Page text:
According to the Alzheimer’s Association, Dementia is a general term for loss of memory and other mental abilities that are severe enough to interfere with daily life. It is caused by physical changes in the brain. Alzheimer’s is the most common type of dementia, but there are many kinds.
Some of the other forms of dementia include:
Dementia can cause loss of short-term memory, loss of vocabulary, mood swings, faulty reasoning, comprehension, and physical balance. But some of the biggest issues involve activities of daily living – like eating and regular self-care.
As dementia progresses, an individual can become more at risk for physical harm to themselves (and possibly others). This is one of the main reasons that families look for living options for their loved ones who suffer from dementia.
Source: Alzheimer’s Association
Many people diagnosed with Alzheimer’s or another form of dementia can live on their own during the early stages of the disease, especially if a family member or paid caregiver provides regular, in-home support. But there may come a time when your loved one needs more care than you feel you can provide at home. Here are some questions to help you determine if it’s the right time for a move:
Outside of the personal home, there are two types of facilities that can provide memory care services. In Georgia regulations, those two types of memory care residences are:
Regulations are stricter for assisted living facilities and are generally larger facilities. Personal care homes tend to be much smaller and may not provide as many services. But either can serve the full-time needs of people with Alzheimer’s disease or related dementia.
Both types of residential facilities provide housing, food, and care services 24 hours per day. Assisted living also provides more specialized services such as help taking medications.
Residents in either type of home must be able to move from place to place on their own. And residents do not require continuous nursing care or physical or chemical restraints. Some medical care may be provided at a Georgia memory care community. Additionally, residents are allowed to contract with third-party healthcare providers if those outside services are beneficial.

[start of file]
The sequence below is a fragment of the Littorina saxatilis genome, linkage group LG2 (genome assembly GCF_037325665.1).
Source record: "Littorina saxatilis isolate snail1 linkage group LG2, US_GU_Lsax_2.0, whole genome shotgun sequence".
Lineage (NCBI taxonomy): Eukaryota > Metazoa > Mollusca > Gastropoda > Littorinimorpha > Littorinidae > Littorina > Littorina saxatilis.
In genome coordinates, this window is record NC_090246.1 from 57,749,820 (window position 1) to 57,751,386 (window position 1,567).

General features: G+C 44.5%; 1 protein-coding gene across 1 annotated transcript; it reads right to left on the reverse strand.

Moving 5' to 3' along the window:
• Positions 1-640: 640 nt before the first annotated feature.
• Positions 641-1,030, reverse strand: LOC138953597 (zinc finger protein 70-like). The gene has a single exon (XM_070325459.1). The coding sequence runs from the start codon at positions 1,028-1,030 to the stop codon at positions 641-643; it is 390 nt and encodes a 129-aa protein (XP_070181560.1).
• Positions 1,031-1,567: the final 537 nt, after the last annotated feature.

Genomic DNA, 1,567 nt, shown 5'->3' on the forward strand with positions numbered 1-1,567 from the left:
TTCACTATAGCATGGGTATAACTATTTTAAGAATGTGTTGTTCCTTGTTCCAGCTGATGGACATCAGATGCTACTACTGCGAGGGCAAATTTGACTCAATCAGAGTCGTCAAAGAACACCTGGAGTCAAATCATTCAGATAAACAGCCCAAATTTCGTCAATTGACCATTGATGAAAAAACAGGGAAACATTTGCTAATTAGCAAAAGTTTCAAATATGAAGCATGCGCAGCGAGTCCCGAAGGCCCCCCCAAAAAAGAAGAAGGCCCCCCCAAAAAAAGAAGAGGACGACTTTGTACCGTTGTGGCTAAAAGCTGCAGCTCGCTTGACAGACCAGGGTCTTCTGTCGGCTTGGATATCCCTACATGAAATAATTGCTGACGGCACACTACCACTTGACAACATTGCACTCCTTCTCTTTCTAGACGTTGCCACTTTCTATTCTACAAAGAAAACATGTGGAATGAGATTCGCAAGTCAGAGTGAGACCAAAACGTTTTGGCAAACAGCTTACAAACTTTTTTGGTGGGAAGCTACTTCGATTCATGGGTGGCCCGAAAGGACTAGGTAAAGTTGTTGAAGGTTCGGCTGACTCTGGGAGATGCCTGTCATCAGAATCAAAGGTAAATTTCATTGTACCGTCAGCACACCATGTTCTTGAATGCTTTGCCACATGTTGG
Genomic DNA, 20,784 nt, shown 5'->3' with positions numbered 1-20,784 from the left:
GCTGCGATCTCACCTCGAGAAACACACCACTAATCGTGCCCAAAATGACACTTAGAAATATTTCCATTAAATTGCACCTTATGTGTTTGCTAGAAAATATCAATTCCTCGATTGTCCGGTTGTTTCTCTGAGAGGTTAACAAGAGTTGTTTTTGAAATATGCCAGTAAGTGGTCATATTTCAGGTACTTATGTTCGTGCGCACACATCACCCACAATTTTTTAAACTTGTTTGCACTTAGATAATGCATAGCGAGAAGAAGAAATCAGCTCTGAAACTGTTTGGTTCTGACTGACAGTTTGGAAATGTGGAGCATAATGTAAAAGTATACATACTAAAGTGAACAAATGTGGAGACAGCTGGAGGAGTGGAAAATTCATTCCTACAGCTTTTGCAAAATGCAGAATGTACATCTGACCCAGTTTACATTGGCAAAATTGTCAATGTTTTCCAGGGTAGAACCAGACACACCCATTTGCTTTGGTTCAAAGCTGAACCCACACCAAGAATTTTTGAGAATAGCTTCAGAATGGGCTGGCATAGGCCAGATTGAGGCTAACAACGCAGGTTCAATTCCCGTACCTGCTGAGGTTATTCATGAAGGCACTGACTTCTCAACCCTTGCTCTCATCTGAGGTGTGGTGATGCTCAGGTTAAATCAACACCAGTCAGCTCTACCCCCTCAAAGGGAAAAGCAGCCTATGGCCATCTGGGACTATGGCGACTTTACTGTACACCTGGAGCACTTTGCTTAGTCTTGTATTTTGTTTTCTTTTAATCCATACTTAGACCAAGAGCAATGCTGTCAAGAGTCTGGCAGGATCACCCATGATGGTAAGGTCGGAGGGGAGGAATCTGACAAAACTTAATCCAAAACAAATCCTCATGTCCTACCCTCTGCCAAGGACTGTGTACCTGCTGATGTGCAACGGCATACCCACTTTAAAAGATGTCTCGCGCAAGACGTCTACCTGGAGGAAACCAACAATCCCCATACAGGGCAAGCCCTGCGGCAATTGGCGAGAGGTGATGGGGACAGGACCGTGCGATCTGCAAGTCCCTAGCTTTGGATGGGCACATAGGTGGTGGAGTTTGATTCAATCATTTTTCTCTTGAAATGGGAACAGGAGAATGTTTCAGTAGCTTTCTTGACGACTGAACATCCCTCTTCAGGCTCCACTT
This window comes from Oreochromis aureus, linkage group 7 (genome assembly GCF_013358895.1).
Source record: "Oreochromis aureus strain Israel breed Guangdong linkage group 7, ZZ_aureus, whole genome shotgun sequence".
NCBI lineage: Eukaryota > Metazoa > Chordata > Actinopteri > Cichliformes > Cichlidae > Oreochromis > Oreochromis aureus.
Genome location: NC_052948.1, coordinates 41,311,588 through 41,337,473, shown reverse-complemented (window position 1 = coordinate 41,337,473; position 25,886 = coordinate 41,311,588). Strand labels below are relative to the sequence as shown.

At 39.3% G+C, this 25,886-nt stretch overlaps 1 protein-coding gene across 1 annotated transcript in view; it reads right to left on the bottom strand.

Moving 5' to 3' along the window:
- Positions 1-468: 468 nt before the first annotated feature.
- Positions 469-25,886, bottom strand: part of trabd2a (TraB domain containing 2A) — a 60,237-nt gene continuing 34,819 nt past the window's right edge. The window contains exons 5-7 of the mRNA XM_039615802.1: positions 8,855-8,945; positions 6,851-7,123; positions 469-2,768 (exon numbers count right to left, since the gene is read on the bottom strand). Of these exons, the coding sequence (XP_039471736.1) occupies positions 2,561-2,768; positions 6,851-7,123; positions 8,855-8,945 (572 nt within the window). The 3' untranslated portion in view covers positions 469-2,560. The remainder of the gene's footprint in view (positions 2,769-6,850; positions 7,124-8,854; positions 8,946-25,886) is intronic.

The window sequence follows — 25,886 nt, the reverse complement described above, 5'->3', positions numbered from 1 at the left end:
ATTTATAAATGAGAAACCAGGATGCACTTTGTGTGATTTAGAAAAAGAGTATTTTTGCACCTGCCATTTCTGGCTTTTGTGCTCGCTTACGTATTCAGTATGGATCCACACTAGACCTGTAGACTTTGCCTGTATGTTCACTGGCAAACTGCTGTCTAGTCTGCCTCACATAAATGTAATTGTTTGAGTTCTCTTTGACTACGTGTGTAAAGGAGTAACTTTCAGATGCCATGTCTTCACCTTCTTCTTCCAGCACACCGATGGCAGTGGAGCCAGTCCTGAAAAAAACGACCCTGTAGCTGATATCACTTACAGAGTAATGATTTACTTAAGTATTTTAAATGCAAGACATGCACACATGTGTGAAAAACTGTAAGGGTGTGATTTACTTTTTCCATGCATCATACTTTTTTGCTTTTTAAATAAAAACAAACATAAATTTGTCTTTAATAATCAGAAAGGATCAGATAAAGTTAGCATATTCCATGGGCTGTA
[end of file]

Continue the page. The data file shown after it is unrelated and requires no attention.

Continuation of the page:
Assisted living and personal care residences are not allowed to admit anyone who needs to be isolated or confined because of behavioral problems.
There are more than 350 assisted living communities with memory care in Georgia, according to www.dementiacarecentral.com. There are also around 100 personal care homes. For free helping finding a memory care home to meet your family’s needs and budget, contact Cindy Richards of Best Nest Senior Advisors.
A memory care facility is set up to provide a safe, structured environment with set routines to lower stress for people with Alzheimer’s or dementia. The staff provides meals and helps residents with personal care tasks, just like the staff at an assisted living facility. But they are also specially trained to deal with the unique issues that often arise as a result of dementia or Alzheimer’s. They check in with residents more frequently and provide extra structure and support to help them navigate their day.
Because individuals with dementia can wander due to confusion, memory care facilities create a secure environment. The security includes alarmed doors, elevators that require a code, and enclosed outdoor spaces to keep residents on the property. Some memory care facilities also offer tracking bracelets to allow residents more freedom to explore but still allows the staff to monitor their location. Often, the memory care facilities are a separated wing or floor of a larger assisted living community.
Within the memory care environment, activities are designed to improve cognitive function and engage residents at different stages of the disease.
Not surprisingly, the higher level of care and supervision in a memory care unit comes at a price. On average, assisted living costs $4,000 a month, according to a 2018 survey by Genworth, an insurance company that tracks the costs of long-term care. Memory care adds another $1,000 to $4,000 a month. Costs vary from state to state and are affected by the level of care provided.
Medicare and Medicare Advantage plans generally will not pay for room and board or personal care in an assisted living facility, although they will pay for medical care the facility provides. Veterans benefits typically help cover the cost for eligible veterans and surviving spouses who are over age 65. Once your loved one no longer has any assets, Medicaid may offer some coverage for long-term care, but only if the facility accepts it.